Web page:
Following an intermission, The Once were welcomed to the Aeolian Hall stage to commence the second half of the show – and after performing a 45-minute set of their own folk-music, would invite their touring companions back to the stage for a four-song collaborative finale.  Having last caught up with this fabulous trio of Geri Hollett (vocals/percussion), Phil Churchill (guitar/vocals), and Andrew Dale (mandolin/bouzouki/vocals) in Burlington, ON (summer 2018), we also recalled our first encounter with these talented musicians took place a year earlier in this very city at the Home County Music and Arts Festival. We were long overdue for experiencing their always-outstanding live performance once more.

Opening with “Cradle Hill,” The Once mixed in many popular songs to satisfy the cravings of a music-hungry room, including their cover of Elvis Presley’s “Can’t Help Falling In Love” and “By The Light Of The Kerosene Lamp,” sans instrumentation, and just their stunning 3-part vocal harmonies. “If any of you are in a long relationship, you know as well as I do, it’s not always easy,” Geri offered, prior to a performance of “Any Other Way.” “In fact, sometimes it sucks, but it’s okay. You can get past some hard stuff and still look at that person over and over again and say, ‘you know, I’d do it all over again, I wouldn’t have it any other way,’ and you’ll probably be okay.”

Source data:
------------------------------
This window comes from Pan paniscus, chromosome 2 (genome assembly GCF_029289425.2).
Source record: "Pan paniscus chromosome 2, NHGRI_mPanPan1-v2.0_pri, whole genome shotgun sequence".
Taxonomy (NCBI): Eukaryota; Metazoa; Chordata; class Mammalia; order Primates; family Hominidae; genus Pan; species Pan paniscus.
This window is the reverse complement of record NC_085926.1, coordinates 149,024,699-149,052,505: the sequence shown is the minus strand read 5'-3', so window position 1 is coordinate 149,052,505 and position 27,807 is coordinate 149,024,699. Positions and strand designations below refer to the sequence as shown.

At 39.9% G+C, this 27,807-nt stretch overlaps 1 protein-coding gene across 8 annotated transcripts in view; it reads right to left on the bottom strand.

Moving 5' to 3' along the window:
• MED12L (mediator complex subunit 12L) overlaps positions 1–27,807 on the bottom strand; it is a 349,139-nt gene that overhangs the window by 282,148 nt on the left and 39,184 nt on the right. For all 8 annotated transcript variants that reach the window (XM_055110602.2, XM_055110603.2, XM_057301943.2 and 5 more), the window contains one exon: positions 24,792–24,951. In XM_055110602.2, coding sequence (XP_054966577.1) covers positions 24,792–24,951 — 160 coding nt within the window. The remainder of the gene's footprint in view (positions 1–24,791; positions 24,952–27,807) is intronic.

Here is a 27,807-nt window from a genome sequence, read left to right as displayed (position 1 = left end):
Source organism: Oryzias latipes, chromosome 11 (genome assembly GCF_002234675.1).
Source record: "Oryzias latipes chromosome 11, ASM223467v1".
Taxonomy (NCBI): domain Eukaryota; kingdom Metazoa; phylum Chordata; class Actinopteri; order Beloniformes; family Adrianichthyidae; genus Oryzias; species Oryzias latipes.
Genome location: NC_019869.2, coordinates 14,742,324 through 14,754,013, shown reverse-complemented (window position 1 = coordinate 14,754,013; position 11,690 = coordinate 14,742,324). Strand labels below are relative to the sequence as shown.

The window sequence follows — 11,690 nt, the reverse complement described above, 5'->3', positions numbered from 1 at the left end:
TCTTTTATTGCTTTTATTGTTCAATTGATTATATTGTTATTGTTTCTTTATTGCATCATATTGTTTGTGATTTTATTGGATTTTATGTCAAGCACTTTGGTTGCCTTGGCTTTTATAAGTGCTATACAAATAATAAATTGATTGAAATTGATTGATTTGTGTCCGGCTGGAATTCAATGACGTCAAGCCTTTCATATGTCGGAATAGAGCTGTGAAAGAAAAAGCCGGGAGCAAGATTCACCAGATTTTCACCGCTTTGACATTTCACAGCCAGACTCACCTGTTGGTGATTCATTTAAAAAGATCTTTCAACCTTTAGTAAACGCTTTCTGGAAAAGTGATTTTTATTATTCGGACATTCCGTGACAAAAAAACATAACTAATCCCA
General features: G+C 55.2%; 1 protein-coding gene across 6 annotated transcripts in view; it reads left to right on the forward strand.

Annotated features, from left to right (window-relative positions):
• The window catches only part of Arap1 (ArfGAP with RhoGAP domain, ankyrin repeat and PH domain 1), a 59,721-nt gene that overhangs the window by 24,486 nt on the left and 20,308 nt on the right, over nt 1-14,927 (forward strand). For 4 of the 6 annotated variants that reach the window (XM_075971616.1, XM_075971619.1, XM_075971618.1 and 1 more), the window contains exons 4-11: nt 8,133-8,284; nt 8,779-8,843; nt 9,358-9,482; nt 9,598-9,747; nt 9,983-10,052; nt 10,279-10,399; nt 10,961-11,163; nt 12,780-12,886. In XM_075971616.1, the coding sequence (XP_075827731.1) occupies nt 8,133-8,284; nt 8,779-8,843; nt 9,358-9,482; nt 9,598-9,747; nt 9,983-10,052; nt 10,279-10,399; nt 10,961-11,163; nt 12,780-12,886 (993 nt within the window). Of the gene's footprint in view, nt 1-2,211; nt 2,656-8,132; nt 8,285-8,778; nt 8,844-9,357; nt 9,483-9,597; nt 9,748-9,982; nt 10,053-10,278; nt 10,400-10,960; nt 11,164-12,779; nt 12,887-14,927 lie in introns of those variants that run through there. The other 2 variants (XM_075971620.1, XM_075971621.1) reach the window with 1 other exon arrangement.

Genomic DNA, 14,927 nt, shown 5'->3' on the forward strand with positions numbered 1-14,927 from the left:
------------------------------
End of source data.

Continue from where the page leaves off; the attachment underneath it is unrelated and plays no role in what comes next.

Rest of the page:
Following the lead from the previous acts, The Once were more than happy to engage in some humorous banter in-between songs. “Hey everybody, I’m Phil and I’m going to sing you a song,” Phil announced, mimicking Johnny Cash. “I appreciate that.” He would follow with an amusing tale about touring with friends, and observing their interactions that were not intended to be shared, but made great fodder for a song. He also had us splitting our sides with laughter when recalling time spent with his very young nephew. “He was in the living room just staring at the TV, and I’m staring at him just looking at it, and then you see the big old dark patch start in his little OshKosh B’gosh (visual mimicry of bladder loss) – unflinching, he says to me, ‘can I have a cookie?’,” Phil offered. “And I thought wow, if I could access what that kid’s got going on – if I could do that come April, roll in at tax time and just say, ‘I don’t have the money to pay for that (repeats the visual), but can I have a cookie?’.”

The Once